In fact, one of the most common problems faced by EI member organisations in the higher education sector is the use of precarious contracts for both academics and education support personnel. Firstly, in most jurisdictions, the main issue is the growth of fixed-term research contracts, particularly when the contract type is linked to short-term funding. These posts have been fuelled by the expansion of project-based funding and requirements for Higher Education Institutions and academics to bring in additional forms of revenue.
Secondly, there has been an increased reliance on casualised, hourly-paid teaching staff in many jurisdictions. In some countries, this has been driven by the austerity agenda (e.g. Italy) but it is not the only explanation. For example, in countries such as the UK and Australia, it is part of a deliberate attempt by institutions to reduce their spending on staff and divert resources into other activities such as large-scale infrastructure projects at home and abroad (e.g. offshore campuses).
Both fixed-term researchers and hourly-paid teachers have been significantly affected by the COVID-19 pandemic. Many fixed-term researchers, for example, have seen their research projects severely disrupted – for example, due to new social distancing or self-isolation rules – but have had no guarantees that their employment contracts will be extended as a result. . While for casualised, hourly-paid teaching staff, the end to face-to-face teaching has meant a potential loss of income and a reduction in pay associated with online learning models. Casualised staff fear that they are also more likely to be laid-off as a result of an expected drop in international student fee income in the 2020-21 academic year.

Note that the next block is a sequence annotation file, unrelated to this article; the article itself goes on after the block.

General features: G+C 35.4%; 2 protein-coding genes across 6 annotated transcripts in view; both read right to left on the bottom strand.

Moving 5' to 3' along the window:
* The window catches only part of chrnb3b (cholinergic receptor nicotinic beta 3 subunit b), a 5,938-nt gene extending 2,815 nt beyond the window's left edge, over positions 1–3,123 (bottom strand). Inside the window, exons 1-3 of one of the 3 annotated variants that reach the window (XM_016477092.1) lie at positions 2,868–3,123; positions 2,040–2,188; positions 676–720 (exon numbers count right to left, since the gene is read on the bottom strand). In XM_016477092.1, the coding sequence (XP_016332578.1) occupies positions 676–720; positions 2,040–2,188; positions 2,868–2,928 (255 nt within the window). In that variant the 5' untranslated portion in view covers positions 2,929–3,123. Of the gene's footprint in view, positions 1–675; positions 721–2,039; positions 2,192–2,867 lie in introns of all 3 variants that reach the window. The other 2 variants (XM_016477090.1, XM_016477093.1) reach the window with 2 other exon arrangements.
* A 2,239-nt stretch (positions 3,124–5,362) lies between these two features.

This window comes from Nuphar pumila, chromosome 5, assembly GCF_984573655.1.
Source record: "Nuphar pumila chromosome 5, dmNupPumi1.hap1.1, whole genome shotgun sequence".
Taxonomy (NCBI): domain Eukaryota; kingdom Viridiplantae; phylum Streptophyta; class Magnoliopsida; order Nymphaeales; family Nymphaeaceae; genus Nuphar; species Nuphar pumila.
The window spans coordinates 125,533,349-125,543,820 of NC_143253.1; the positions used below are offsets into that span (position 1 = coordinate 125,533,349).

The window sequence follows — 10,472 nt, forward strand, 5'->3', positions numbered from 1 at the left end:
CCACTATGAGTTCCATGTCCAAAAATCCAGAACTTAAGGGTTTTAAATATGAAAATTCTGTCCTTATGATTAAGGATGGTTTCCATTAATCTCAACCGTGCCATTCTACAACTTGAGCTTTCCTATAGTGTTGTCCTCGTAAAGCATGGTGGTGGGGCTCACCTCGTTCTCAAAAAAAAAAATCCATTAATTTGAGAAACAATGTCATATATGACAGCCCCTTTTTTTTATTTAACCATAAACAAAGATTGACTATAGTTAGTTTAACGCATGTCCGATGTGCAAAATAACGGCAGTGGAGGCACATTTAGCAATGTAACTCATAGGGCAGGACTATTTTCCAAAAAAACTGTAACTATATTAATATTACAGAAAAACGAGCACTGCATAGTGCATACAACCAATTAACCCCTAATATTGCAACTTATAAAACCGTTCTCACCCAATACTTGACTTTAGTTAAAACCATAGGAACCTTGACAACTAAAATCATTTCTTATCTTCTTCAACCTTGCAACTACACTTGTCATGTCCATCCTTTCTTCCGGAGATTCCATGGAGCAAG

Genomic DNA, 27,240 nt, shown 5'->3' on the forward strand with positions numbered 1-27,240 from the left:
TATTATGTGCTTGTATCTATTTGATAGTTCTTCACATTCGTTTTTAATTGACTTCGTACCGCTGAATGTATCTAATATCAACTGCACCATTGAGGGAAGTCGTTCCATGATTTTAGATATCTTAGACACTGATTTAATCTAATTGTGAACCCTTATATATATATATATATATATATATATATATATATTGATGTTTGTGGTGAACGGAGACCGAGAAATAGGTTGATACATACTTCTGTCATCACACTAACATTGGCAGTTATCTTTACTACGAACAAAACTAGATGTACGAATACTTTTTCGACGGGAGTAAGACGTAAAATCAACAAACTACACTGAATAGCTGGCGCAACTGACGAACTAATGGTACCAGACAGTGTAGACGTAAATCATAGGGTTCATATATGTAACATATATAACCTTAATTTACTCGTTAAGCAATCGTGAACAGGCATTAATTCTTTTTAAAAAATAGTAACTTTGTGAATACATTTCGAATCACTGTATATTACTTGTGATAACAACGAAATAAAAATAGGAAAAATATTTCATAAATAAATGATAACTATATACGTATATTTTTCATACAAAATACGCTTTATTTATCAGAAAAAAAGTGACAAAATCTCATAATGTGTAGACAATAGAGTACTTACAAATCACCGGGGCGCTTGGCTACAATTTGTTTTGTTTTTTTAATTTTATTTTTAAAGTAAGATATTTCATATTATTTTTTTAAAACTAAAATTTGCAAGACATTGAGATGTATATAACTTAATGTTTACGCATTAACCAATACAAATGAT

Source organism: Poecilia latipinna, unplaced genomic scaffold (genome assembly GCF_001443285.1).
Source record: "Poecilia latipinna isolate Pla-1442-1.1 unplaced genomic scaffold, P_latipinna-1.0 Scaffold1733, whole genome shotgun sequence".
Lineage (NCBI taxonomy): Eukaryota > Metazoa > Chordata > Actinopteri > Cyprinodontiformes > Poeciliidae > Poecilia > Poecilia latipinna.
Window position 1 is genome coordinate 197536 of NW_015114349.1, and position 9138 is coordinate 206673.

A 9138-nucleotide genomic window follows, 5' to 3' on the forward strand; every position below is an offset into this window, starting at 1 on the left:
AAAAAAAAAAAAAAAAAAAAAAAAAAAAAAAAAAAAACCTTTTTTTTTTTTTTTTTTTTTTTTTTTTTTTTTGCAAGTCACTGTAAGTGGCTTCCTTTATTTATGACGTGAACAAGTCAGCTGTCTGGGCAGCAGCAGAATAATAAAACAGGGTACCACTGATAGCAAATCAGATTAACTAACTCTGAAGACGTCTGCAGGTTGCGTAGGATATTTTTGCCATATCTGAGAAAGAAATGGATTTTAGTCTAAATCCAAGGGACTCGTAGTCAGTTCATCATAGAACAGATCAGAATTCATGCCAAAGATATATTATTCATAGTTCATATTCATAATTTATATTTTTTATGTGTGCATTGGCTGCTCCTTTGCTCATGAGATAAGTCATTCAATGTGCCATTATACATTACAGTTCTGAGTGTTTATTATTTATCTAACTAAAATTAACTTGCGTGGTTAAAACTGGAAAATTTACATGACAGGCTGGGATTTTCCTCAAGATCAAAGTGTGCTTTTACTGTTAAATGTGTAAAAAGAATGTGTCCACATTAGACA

The impact of casualisation on staff – and students – can be significant. Precarious contracts are affecting the physical and mental health of staff and can also have a negative impact on students’ learning. For example, a survey of contract staff - published in 2018 - by the Canadian Association of University Teachers found that two-thirds of respondents said their mental health has been negatively impacted by the precarious nature of their employment. Research shows that women and underrepresented minorities are also more likely to be employed on fixed-term contracts.
In terms of students’ learning, higher education teachers employed on casual contracts have working conditions that make it difficult for them to consistently reproduce the high quality interactions with students that can be achieved by those on decent, secure contracts. The rapid shift to online teaching – as a result of COVID-19 – has raised major issues for all higher education teachers. However, those who are in precarious employment may be particularly disadvantaged by this shift as they are less likely to be able to access infrastructural and professional development support from their employer.
Of course, casualisation also means greater uncertainty for students as their lecturers may no longer be employed in the next semester (and during the COVID-19 crisis, many students are facing financial uncertainty due to the loss of their own temporary, part-time jobs). In short, the working conditions for casualised staff are the learning conditions for students and that’s why staff and student representatives need to work together in combatting casualisation.